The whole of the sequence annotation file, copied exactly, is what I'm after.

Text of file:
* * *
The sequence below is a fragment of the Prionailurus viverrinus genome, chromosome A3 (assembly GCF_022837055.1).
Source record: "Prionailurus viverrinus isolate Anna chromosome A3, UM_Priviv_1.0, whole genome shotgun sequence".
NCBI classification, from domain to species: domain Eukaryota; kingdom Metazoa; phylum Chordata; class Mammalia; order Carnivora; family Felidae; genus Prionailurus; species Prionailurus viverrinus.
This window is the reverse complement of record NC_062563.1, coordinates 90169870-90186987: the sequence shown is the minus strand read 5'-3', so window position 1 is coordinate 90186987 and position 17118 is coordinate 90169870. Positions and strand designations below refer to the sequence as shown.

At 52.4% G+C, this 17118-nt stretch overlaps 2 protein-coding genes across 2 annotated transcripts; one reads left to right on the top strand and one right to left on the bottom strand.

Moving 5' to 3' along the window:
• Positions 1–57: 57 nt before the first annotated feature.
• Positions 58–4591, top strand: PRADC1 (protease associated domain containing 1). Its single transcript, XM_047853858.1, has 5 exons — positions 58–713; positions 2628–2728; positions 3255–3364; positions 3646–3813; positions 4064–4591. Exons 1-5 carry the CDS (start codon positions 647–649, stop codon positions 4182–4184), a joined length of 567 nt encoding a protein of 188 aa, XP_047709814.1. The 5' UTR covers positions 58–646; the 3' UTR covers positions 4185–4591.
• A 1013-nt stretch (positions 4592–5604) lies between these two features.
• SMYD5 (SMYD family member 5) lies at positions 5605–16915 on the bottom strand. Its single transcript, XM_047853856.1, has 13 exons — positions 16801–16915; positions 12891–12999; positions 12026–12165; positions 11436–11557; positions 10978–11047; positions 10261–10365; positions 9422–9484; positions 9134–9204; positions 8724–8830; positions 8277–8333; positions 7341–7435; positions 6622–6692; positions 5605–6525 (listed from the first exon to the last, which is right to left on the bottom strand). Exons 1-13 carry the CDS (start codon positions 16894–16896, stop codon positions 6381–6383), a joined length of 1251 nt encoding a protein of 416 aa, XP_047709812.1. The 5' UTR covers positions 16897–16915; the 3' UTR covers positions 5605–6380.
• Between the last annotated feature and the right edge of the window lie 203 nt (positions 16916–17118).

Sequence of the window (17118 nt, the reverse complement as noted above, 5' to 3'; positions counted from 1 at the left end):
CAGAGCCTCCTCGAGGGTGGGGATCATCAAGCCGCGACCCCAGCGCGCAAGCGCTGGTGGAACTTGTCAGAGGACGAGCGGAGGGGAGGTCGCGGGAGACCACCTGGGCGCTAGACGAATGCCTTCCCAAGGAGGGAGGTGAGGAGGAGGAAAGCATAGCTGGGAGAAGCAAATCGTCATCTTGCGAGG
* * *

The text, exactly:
The sequence below is a fragment of the Prionailurus viverrinus genome, chromosome A3 (assembly GCF_022837055.1).
Source record: "Prionailurus viverrinus isolate Anna chromosome A3, UM_Priviv_1.0, whole genome shotgun sequence".
NCBI classification, from domain to species: domain Eukaryota; kingdom Metazoa; phylum Chordata; class Mammalia; order Carnivora; family Felidae; genus Prionailurus; species Prionailurus viverrinus.
This window is the reverse complement of record NC_062563.1, coordinates 90169870-90186987: the sequence shown is the minus strand read 5'-3', so window position 1 is coordinate 90186987 and position 17118 is coordinate 90169870. Positions and strand designations below refer to the sequence as shown.

At 52.4% G+C, this 17118-nt stretch overlaps 2 protein-coding genes across 2 annotated transcripts; one reads left to right on the top strand and one right to left on the bottom strand.

Moving 5' to 3' along the window:
• Positions 1–57: 57 nt before the first annotated feature.
• Positions 58–4591, top strand: PRADC1 (protease associated domain containing 1). Its single transcript, XM_047853858.1, has 5 exons — positions 58–713; positions 2628–2728; positions 3255–3364; positions 3646–3813; positions 4064–4591. Exons 1-5 carry the CDS (start codon positions 647–649, stop codon positions 4182–4184), a joined length of 567 nt encoding a protein of 188 aa, XP_047709814.1. The 5' UTR covers positions 58–646; the 3' UTR covers positions 4185–4591.
• A 1013-nt stretch (positions 4592–5604) lies between these two features.
• SMYD5 (SMYD family member 5) lies at positions 5605–16915 on the bottom strand. Its single transcript, XM_047853856.1, has 13 exons — positions 16801–16915; positions 12891–12999; positions 12026–12165; positions 11436–11557; positions 10978–11047; positions 10261–10365; positions 9422–9484; positions 9134–9204; positions 8724–8830; positions 8277–8333; positions 7341–7435; positions 6622–6692; positions 5605–6525 (listed from the first exon to the last, which is right to left on the bottom strand). Exons 1-13 carry the CDS (start codon positions 16894–16896, stop codon positions 6381–6383), a joined length of 1251 nt encoding a protein of 416 aa, XP_047709812.1. The 5' UTR covers positions 16897–16915; the 3' UTR covers positions 5605–6380.
• Between the last annotated feature and the right edge of the window lie 203 nt (positions 16916–17118).

Sequence of the window (17118 nt, the reverse complement as noted above, 5' to 3'; positions counted from 1 at the left end):
CAGAGCCTCCTCGAGGGTGGGGATCATCAAGCCGCGACCCCAGCGCGCAAGCGCTGGTGGAACTTGTCAGAGGACGAGCGGAGGGGAGGTCGCGGGAGACCACCTGGGCGCTAGACGAATGCCTTCCCAAGGAGGGAGGTGAGGAGGAGGAAAGCATAGCTGGGAGAAGCAAATCGTCATCTTGCGAGG